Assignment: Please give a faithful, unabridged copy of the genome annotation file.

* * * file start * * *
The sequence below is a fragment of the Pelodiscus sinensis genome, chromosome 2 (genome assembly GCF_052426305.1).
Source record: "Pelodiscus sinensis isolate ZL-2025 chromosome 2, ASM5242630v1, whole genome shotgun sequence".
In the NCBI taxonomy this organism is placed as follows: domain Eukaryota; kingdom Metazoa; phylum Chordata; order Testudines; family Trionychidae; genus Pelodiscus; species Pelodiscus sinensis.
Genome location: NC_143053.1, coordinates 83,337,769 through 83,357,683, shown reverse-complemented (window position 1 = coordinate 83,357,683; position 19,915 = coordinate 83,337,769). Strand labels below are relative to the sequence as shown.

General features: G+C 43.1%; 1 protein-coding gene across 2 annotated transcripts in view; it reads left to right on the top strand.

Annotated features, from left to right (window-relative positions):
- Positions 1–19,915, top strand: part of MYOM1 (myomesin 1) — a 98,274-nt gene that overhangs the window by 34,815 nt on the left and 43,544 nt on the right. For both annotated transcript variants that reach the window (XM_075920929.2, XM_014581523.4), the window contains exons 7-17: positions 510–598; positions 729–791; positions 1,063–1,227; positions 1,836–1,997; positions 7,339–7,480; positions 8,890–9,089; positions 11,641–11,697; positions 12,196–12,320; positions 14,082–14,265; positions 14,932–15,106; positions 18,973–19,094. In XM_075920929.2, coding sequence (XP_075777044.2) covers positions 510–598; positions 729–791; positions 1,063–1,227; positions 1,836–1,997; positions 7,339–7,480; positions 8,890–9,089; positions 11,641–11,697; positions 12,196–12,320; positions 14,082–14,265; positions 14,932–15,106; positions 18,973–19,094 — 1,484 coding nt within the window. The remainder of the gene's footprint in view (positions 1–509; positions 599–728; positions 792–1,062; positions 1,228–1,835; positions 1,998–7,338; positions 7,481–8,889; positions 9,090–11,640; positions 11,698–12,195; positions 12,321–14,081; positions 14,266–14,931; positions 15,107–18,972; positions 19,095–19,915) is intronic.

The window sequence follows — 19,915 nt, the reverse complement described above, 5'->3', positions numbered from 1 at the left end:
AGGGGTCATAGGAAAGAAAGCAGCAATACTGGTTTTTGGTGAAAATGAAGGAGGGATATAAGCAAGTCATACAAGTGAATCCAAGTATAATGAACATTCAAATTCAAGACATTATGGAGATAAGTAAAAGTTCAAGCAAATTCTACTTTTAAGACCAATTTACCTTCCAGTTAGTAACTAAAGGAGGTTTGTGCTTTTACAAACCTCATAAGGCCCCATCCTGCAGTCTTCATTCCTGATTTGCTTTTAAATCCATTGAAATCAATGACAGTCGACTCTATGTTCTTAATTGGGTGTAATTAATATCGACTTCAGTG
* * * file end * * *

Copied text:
The sequence below is a fragment of the Pelodiscus sinensis genome, chromosome 2 (genome assembly GCF_052426305.1).
Source record: "Pelodiscus sinensis isolate ZL-2025 chromosome 2, ASM5242630v1, whole genome shotgun sequence".
In the NCBI taxonomy this organism is placed as follows: domain Eukaryota; kingdom Metazoa; phylum Chordata; order Testudines; family Trionychidae; genus Pelodiscus; species Pelodiscus sinensis.
Genome location: NC_143053.1, coordinates 83,337,769 through 83,357,683, shown reverse-complemented (window position 1 = coordinate 83,357,683; position 19,915 = coordinate 83,337,769). Strand labels below are relative to the sequence as shown.

General features: G+C 43.1%; 1 protein-coding gene across 2 annotated transcripts in view; it reads left to right on the top strand.

Annotated features, from left to right (window-relative positions):
- Positions 1–19,915, top strand: part of MYOM1 (myomesin 1) — a 98,274-nt gene that overhangs the window by 34,815 nt on the left and 43,544 nt on the right. For both annotated transcript variants that reach the window (XM_075920929.2, XM_014581523.4), the window contains exons 7-17: positions 510–598; positions 729–791; positions 1,063–1,227; positions 1,836–1,997; positions 7,339–7,480; positions 8,890–9,089; positions 11,641–11,697; positions 12,196–12,320; positions 14,082–14,265; positions 14,932–15,106; positions 18,973–19,094. In XM_075920929.2, coding sequence (XP_075777044.2) covers positions 510–598; positions 729–791; positions 1,063–1,227; positions 1,836–1,997; positions 7,339–7,480; positions 8,890–9,089; positions 11,641–11,697; positions 12,196–12,320; positions 14,082–14,265; positions 14,932–15,106; positions 18,973–19,094 — 1,484 coding nt within the window. The remainder of the gene's footprint in view (positions 1–509; positions 599–728; positions 792–1,062; positions 1,228–1,835; positions 1,998–7,338; positions 7,481–8,889; positions 9,090–11,640; positions 11,698–12,195; positions 12,321–14,081; positions 14,266–14,931; positions 15,107–18,972; positions 19,095–19,915) is intronic.

The window sequence follows — 19,915 nt, the reverse complement described above, 5'->3', positions numbered from 1 at the left end:
AGGGGTCATAGGAAAGAAAGCAGCAATACTGGTTTTTGGTGAAAATGAAGGAGGGATATAAGCAAGTCATACAAGTGAATCCAAGTATAATGAACATTCAAATTCAAGACATTATGGAGATAAGTAAAAGTTCAAGCAAATTCTACTTTTAAGACCAATTTACCTTCCAGTTAGTAACTAAAGGAGGTTTGTGCTTTTACAAACCTCATAAGGCCCCATCCTGCAGTCTTCATTCCTGATTTGCTTTTAAATCCATTGAAATCAATGACAGTCGACTCTATGTTCTTAATTGGGTGTAATTAATATCGACTTCAGTG